At one time Amman was the Ammonite capital of Rabbatt-Ammon. Centuries later, under the Romans, the city became part of the Decapolis. On August 16th AD 636, Al-Waleed Bin Abi Sufian conquered Amman.
Is a Roman tomb that dates back to the second century AD.
Was built by Hercanus (an Ammonite family member) in the beginning of the second century AD .
Features a small theater, or Odeon, which dates back to the second century AD.
Temple of Hercules
Is a temple that was built by the Romans on the remains of an Ammonite temple in the second century AD.
The Ammonite Palace
Is a palace built by Al-Waleed the Second.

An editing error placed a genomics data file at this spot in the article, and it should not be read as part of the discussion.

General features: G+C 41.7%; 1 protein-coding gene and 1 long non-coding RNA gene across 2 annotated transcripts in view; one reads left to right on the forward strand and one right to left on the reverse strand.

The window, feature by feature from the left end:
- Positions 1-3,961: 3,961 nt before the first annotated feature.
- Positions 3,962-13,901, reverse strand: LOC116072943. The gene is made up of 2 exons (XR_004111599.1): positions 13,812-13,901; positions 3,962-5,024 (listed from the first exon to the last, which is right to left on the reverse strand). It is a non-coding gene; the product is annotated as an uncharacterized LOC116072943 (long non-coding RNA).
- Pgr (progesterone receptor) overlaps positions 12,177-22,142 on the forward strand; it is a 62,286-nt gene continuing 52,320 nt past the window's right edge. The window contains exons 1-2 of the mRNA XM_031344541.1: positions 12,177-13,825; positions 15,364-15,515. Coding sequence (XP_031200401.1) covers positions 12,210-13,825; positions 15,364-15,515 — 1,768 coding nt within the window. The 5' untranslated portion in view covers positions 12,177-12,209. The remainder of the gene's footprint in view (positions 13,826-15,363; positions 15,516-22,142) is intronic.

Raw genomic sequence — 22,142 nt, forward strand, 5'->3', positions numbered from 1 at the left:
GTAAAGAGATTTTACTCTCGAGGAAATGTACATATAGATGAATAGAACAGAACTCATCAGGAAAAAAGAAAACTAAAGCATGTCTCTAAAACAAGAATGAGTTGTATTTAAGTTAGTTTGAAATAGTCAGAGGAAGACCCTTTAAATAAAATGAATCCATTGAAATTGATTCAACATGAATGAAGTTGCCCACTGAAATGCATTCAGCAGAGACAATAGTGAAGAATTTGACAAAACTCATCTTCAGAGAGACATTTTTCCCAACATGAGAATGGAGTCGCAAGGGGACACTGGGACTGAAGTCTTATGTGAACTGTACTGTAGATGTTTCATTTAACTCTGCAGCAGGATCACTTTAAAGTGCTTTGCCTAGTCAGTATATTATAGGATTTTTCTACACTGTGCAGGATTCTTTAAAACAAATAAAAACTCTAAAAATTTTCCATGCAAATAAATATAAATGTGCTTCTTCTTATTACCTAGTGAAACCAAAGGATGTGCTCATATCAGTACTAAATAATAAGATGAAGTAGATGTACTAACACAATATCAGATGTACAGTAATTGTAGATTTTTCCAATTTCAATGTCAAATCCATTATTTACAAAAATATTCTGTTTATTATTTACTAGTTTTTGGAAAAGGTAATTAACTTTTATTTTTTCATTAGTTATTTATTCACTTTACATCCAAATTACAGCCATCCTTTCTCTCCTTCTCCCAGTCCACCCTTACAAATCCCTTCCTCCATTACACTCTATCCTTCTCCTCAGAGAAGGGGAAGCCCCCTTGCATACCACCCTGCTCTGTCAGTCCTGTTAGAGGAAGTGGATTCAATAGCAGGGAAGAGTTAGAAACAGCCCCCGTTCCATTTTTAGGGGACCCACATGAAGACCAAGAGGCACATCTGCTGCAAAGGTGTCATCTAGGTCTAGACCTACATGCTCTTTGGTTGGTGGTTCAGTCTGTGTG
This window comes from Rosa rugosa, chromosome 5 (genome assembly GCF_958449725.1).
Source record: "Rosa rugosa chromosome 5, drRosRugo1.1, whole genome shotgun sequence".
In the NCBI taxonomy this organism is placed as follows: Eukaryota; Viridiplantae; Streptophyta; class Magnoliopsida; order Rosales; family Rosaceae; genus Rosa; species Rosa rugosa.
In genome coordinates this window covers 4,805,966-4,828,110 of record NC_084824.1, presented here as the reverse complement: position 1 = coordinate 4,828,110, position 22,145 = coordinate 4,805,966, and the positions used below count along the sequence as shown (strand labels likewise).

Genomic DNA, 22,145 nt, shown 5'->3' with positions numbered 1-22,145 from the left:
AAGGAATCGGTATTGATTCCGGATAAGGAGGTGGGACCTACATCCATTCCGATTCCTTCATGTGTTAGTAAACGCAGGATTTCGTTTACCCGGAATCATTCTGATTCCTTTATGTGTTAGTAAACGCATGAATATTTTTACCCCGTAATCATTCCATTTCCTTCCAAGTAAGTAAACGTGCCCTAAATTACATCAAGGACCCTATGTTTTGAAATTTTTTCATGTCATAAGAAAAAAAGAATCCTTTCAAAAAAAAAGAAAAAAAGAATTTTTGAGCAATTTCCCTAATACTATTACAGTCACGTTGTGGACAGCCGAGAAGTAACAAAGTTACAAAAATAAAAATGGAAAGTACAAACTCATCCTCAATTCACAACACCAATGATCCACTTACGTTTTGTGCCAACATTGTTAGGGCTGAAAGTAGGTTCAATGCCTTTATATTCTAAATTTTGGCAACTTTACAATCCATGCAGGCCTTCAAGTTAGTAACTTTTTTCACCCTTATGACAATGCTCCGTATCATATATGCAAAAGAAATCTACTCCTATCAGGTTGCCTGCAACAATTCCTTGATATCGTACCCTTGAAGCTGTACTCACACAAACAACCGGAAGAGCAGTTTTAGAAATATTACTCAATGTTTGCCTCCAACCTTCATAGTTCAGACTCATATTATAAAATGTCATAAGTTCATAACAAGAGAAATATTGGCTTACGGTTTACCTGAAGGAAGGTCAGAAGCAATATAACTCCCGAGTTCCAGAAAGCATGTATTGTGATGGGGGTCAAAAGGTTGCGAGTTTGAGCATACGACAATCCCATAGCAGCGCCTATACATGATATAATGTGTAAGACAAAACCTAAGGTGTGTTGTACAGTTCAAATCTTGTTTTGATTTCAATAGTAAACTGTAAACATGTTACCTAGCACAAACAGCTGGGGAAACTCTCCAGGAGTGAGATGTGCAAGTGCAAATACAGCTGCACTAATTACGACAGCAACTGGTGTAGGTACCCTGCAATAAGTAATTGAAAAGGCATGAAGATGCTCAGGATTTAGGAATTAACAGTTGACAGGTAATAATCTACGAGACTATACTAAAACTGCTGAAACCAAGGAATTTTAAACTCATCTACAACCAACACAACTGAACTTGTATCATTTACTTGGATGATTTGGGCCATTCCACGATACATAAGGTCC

Is an ancient citadel with towers around the city from the period of the Ammonites.
The Basilica of Al-Weibda Mountain
Is located in the Arts Villa and dates back to the sixth century CE.
Is a cave which is believed to have been the one mentioned in Surat Al-Kahf in the Holy Quran. It is surrounded by a number of Byzantine and Roman tombs.
Umm al-Rasass (mifa'a)
Among the most important churches are the Church of Istifan AD 719 and the tower of Sam'aan Al-Amoodi the recluse.
Is located to the north of Amman. It was a city during the Neolithic Age and dates back to around 10,000 BC.
Is the most obvious and impressive relic of ancient Philadelphia.
Houris' Drinking Fountain
Located in the town center is a group of fountains decorating the Roman Street which extends from the theatre to the town center.
Is a place where two Byzantine churches were discovered, one of which is decorated with mosaics.